Ravencon Recap

A word of warning before we begin — I am typing this post up DURING the convention, sometimes during breaks between panels that give me only a few minutes at a time to recount something. I’m going quickly, and I’m not likely to be in any shape to do much editing when the convention is over, so there (probably) be typos here.

To start with, I left for the trip to Williamsburg on Thursday, in the middle of a wind storm, with dark and ominous clouds overhead that dumped rain on me for about a third of the trip.  Traffic was horribly slow, and I never could figure out why, but I do know that if I’d been going the other way along the same stretch of road things would have been worse:  Traffic was backed up for miles following some incident that I (after searching the web) couldn’t find out about involving two limos, an expensive-looking wrecked sports car (which looked as if it may have hit one of the limos, but the limo itself didn’t look damaged), and about thirty police cars all flashing their lights.

About the time that the CD in my car stereo started switching over to the Volga Boatman’s Song, the skies started clearing up.  Odd, that — the way things work, you’d think it should have gone the other way around.  The rest of the trip to Ravencon went smoothly, though I had the nagging sense the whole time that I’d forgotten a particular bag that had all of my toiletries, food, and similar supplies in it.  (Turns out I hadn’t forgotten that bag, but it was distracting me the whole rest of the drive).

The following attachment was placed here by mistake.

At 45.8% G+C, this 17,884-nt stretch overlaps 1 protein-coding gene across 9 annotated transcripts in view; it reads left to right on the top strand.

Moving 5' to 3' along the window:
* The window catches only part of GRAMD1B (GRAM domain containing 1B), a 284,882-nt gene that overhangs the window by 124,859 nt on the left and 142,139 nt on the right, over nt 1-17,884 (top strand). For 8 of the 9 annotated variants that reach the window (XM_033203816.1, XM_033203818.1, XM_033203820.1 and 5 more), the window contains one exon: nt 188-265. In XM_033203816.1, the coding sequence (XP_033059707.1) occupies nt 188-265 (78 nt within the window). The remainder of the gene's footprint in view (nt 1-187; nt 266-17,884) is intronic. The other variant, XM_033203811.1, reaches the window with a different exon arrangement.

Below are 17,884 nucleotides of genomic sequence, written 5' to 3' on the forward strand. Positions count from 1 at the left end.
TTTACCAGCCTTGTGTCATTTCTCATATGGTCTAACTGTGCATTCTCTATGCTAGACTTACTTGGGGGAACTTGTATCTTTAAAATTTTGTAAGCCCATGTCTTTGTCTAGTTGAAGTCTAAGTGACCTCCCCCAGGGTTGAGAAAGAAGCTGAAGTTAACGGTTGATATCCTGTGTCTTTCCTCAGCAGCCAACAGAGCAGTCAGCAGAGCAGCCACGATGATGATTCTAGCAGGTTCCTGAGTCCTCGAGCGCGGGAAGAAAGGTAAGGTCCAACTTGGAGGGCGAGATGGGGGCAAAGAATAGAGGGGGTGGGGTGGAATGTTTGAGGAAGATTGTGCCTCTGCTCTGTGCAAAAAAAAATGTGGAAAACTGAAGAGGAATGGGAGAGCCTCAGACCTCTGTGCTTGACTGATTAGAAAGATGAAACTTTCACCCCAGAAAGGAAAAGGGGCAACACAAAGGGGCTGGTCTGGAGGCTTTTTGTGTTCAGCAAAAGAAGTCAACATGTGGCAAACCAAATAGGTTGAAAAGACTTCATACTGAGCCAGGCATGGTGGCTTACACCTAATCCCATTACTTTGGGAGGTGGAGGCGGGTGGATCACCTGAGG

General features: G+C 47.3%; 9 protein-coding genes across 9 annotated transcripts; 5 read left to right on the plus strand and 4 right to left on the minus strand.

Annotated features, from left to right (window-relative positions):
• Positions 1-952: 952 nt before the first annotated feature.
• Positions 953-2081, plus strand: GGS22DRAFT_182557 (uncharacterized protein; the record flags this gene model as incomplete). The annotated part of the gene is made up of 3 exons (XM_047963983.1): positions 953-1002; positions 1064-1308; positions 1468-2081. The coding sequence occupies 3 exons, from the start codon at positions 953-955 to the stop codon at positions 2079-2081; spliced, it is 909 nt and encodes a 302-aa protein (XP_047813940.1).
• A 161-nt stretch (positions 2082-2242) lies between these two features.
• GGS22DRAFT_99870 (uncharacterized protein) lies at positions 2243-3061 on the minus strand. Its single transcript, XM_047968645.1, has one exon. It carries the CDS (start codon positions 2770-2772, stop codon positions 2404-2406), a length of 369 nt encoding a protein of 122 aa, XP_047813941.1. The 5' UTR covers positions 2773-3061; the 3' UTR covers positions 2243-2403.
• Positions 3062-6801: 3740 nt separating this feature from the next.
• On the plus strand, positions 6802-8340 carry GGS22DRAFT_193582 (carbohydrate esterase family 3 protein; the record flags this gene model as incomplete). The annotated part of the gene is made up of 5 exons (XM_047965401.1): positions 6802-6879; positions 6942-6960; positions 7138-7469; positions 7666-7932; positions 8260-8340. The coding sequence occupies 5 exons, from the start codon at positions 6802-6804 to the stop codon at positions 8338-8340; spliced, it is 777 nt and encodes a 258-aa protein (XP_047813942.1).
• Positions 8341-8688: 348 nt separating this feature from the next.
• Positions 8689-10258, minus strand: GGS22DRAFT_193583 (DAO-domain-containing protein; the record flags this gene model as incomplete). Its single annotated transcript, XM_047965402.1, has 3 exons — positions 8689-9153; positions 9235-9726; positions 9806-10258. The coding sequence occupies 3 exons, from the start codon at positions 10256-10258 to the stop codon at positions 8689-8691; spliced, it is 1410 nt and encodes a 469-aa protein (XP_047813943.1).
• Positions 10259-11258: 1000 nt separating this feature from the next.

I spent the rest of Thursday prepping for my moderator duties — I actually typed out the questions I wanted to ask so I’d have them ready for the convention, as well as copying in the selection of the upcoming book I plan to read, a copy of my schedule, etc., and used Scrivener to turn them into a .mobi file, which I uploaded to my Kindle.  And then I turned in (kind of late, because that chore took me longer than I’d thought it would), confident I was ready for the rest of the convention.  (As I’m typing this on Thursday, we’ll see how well that goes)

Now, I’d scheduled the Thursday trip expecting to be on a couple Friday panels.  It only made sense — my first Ravencon I asked for five panels, I gave them a list of my five favorites, five alternates, and three reserve alternates.  I wound up on seven panels, which (once they removed redundant panels, and factoring in the impossibility of being in two places at once) was all of the panels from my list that I could have possibly done.  For Marscon, I said I wanted to do six panels, again gave a list and an alternates list, and wound up on all of the panels and alternates I could have been on — a total of nine panels and a 2 hour workshop.  So, for this Ravencon — where they set the schedule before asking authors which panels they wanted to be on — I figured I’d ask JUST for the eight panels I wanted, expecting to be named to all of them and fearing that if I gave an alternates list I’d be on the alternate panels too.  Instead, I was only put on four of those panels, and got neither of the Friday panels I’d signed up for.  So… I guess I just don’t know what to do in order to sign up for the exact number of panels I want to participate in, with no fewer panels and no extra panels.  Sigh.

That said, I did go to attend a few Friday panels in the audience.  The first was the Independent Publishing panel, featuring John G. Hartness (expect to see his name again a few times), Ashley Voris, FT Lukens, Laurel Wanrow, and John (JC) Kang.  The intended moderator was absent (traffic, apparently), so John Hartness (who arrived late, himself) took over the role.  There was a moment of humor when he initially introduced himself as “The Late John Hartness,” and then let JC Kang know that “Hey, wait — you can’t be John, I’M John!”  I suggested (from the audience) that they instead refer to themselves as Late John and Early John (which they did a time or two).  The panel itself was interesting, though nothing I hadn’t heard before.